Many counties are using a new source of funds to speed the conversion of parcel data to digital form and for other land related activities. The new source is an increase of $11 in the document fee that counties charged for recording deeds or other documents added as a result of a change in State Statute beginning in 2005. These fees can add up to a significant amount of money for some counties. The popular name of this extra $11 is the “Recorder Compliance Fund.” The name is a misnomer, because the extra funds can be used elsewhere. This article provides details about the fund source and examples of how four counties are using those funds to improve their land record systems.
State law calls these “unallocated” funds and allows the money to be used to fund related improvements to the land records system, including GIS.
“This money is available as authorized by the Board of County Commissioners for supporting enhancements to the recording process, including electronic recording, to fund compliance efforts … and for use in undertaking data integration and aggregation projects. ... This money must not be used to supplant the normal operating expenses for the office of county recorder or registrar of titles.” (MS357.182, Subd. 7)
Otter Tail County has taken advantage of this new funding source to complete its parcel mapping. They have been raising about $140-200,000 per year and decided to put half those funds into GIS. Brian Armstrong, the Spatial/Address Coordinator in the GIS Department, says the county was about 50 percent complete with its parcel mapping, and other departments were already seeing significant benefits of those maps. A committee authorized to study best usage of the new funds recommended to the Board that $70,000/year go to completing the parcel map. The parcel map will be completed in 2007, but Armstrong sees other land-related needs that could be addressed with these funds in future years: “Our county ditch maps are very old. And mapping emergent aquatic vegetation is an important environmental issue in Otter Tail County.”
Steele County had already completed its parcel map, but they lacked a way for county land office employees to access that data. Compliance funds were used to upgrade software and to migrate parcel shapefiles to the geodatabase format. Then, according to Dave Wavrin, the county GIS Coordinator, funding was provided to create an internal web-based portal for access to GIS data for over 40 Steele County employees. Access to this portal was also provided to other governmental entities with close ties to Steele County, tightly controlled by internal system administrator rights. The next step, also supported by compliance funds, was to provide public web access to a slightly less robust version of the GIS data. Next, Wavrin hopes to use the fund to upgrade ArcView users to ArcGIS 9.x versions and to acquire hardware and software for a GIS intern for the summer of 2008.
Beltrami County has also completed its parcel map, but the geodetic control is unreliable. According to Jane Mueller, County GIS Director, some section corners are off by 100 feet or more depending on the source of the section corner information utilized at the time the mapping was compiled. The county board heard other ideas for using the funds, but felt that an aggressive corner remonumentation project would have the “greatest effect for all concerned” at this time. As a part of that project, centimeter-grade GPS coordinates will be collected on every remonumented corner which will be incorporated into the county’s parcel mapping to improve the accuracy of the maps. Mueller stated that Beltrami County records approximately 1000–1500 documents per month which amounts to a potential revenue source of $132,000-$198,000 per year from this fund.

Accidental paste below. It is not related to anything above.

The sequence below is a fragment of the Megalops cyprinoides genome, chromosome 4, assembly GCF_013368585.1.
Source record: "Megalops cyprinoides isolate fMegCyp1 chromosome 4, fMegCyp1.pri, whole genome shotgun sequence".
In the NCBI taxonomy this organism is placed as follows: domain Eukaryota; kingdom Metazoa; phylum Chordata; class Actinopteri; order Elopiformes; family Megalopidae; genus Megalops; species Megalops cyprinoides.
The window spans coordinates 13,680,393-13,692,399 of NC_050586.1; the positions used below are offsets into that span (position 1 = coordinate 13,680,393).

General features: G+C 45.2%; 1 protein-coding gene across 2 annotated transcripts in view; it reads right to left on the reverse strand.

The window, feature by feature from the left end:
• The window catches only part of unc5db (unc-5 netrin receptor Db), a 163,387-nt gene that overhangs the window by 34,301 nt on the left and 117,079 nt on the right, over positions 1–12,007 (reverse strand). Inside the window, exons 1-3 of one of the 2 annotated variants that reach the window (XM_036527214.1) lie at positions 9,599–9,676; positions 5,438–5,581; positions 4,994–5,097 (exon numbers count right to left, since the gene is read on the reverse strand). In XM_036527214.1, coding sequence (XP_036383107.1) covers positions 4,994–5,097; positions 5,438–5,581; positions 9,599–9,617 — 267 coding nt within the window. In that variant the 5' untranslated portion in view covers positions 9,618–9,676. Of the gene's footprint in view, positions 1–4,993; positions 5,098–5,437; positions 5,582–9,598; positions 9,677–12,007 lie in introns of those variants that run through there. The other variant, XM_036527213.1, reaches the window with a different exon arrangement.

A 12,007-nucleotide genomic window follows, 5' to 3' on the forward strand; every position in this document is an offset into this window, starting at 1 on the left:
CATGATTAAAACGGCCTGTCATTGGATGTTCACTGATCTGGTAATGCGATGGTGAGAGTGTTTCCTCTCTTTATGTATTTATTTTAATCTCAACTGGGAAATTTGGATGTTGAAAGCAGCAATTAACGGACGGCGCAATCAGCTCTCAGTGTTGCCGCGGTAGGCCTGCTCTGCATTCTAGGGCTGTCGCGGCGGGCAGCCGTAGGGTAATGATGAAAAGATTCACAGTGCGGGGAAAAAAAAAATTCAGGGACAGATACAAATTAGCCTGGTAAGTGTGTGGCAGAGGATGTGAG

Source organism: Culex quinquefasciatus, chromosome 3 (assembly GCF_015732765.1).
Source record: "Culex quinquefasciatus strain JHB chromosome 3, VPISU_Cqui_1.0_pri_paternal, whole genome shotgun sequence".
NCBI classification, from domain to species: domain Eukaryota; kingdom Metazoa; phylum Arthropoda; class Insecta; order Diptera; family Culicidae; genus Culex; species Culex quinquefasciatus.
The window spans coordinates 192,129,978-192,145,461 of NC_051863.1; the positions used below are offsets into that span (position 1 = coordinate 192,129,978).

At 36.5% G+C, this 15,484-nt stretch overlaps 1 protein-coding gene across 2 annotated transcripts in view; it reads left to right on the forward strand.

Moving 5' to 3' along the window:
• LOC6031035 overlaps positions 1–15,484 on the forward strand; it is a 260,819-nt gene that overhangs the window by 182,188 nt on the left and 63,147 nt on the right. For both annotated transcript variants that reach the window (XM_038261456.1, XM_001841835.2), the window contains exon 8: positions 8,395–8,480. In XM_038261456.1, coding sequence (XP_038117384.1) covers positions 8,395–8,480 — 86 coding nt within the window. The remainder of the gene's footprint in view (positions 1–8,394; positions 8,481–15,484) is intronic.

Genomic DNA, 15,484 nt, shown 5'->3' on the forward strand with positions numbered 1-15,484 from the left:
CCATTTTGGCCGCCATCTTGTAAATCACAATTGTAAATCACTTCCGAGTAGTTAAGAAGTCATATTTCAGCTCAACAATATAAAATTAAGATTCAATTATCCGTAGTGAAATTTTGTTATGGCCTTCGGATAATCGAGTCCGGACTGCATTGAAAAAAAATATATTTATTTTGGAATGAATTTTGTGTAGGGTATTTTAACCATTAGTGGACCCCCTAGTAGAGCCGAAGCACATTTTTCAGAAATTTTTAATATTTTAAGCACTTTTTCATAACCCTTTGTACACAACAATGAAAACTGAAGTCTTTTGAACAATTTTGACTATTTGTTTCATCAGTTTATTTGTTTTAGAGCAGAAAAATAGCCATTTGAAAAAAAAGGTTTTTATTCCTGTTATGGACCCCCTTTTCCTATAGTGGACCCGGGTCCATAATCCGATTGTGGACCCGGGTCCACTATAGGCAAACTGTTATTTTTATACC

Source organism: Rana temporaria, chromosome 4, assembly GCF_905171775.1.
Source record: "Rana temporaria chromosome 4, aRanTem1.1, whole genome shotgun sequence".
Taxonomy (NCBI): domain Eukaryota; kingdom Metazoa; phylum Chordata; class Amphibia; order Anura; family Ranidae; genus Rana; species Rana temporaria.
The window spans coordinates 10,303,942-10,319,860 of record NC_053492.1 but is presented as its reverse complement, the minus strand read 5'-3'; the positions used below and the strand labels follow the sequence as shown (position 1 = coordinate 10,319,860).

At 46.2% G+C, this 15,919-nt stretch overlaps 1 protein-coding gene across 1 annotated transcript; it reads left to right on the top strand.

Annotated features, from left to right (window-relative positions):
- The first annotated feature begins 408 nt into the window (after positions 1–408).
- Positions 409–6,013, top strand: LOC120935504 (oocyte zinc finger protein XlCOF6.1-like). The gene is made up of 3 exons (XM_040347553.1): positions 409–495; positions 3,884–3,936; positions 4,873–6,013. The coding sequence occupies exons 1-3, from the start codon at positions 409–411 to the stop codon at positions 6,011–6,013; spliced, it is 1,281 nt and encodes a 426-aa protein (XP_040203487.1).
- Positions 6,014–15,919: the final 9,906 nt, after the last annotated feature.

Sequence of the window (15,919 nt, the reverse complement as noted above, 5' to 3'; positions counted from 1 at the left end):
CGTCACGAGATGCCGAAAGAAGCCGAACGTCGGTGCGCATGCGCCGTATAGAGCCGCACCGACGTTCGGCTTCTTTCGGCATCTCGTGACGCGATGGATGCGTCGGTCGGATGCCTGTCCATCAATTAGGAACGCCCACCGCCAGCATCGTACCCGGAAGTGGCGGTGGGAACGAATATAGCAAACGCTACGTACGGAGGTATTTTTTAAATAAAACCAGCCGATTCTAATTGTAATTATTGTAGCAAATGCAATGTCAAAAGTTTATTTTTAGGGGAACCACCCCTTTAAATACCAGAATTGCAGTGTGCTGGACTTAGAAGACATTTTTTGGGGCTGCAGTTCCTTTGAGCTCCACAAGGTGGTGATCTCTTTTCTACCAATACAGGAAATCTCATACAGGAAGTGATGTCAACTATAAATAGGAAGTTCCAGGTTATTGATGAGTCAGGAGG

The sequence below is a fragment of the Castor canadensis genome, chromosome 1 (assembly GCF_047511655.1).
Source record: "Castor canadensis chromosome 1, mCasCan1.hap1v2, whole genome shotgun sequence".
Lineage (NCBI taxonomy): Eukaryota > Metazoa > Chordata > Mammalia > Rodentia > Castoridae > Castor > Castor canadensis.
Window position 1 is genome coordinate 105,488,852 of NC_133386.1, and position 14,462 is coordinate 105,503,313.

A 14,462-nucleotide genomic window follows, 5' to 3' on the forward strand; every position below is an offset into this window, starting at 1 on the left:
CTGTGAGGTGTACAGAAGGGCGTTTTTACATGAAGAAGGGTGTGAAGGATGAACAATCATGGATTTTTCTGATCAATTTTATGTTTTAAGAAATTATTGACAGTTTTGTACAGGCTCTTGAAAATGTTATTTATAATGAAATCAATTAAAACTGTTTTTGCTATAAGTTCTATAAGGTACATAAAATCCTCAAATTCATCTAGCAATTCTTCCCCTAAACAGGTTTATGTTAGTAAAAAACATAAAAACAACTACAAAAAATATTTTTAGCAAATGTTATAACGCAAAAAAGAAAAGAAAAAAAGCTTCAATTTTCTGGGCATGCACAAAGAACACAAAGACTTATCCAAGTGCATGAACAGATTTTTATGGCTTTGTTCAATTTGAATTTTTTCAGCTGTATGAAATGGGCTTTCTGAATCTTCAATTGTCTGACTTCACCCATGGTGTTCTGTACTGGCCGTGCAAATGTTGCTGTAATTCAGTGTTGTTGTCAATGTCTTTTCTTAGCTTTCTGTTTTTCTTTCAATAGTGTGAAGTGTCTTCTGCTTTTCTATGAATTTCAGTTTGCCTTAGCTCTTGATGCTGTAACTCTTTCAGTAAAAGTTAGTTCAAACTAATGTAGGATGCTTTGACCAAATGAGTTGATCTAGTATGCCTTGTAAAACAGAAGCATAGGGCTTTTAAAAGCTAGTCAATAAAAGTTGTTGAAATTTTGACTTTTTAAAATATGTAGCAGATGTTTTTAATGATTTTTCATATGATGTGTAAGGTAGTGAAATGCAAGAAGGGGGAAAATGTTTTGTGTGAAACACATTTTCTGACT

Wright County has a fairly mature land records system with a completed parcel map and a full function GIS on the web to serve to internal and external users via ArcIMS. In 2006, compliance funds were used to enhance the ArcIMS application and start work on a website for public use. The county also installed a new Permit and Inspection System that will eventually be integrated with other land records systems. Bill Swing, county IT Director, anticipates that the upgrades to such underlying systems will facilitate the build out and ongoing maintenance of a quality land records portal for the county. This year recorder data is being spatially enabled. Future plans include using the funds to upgrade other legacy land record systems such as property tax and assessor. Future uses of compliance funds include LIDAR, aerial photos, and continued land records web and GIS development.
Counties got the $11 bump in recording fees in 2005 when the fee was raised from $35 to $46. The major focus of this increase was to improve compliance in the recording and returning of documents. State law set the goal of 15 days for this process. In 2007, a county is in compliance with this requirement if 60% of documents are processed in this period. By 2010, 90% of documents must meet the 15-day rule. In 2011, the timeframe is reduced to 10 days and 90% compliance is required. It is not clear if these funds will be available after 2011.
This fund should not be confused with the Technology Fund, described in section 4 of MS357.18. That fund is enhanced by $10 per instrument and is a separate component of the $46 fee. The purpose of the technology fund is “…obtaining, maintaining, and updating current technology and equipment to provide services from the record system.” It is spent at the discretion of the recorder. The Compliance Fund is a separate $11 component and is spent at the discretion of the county board.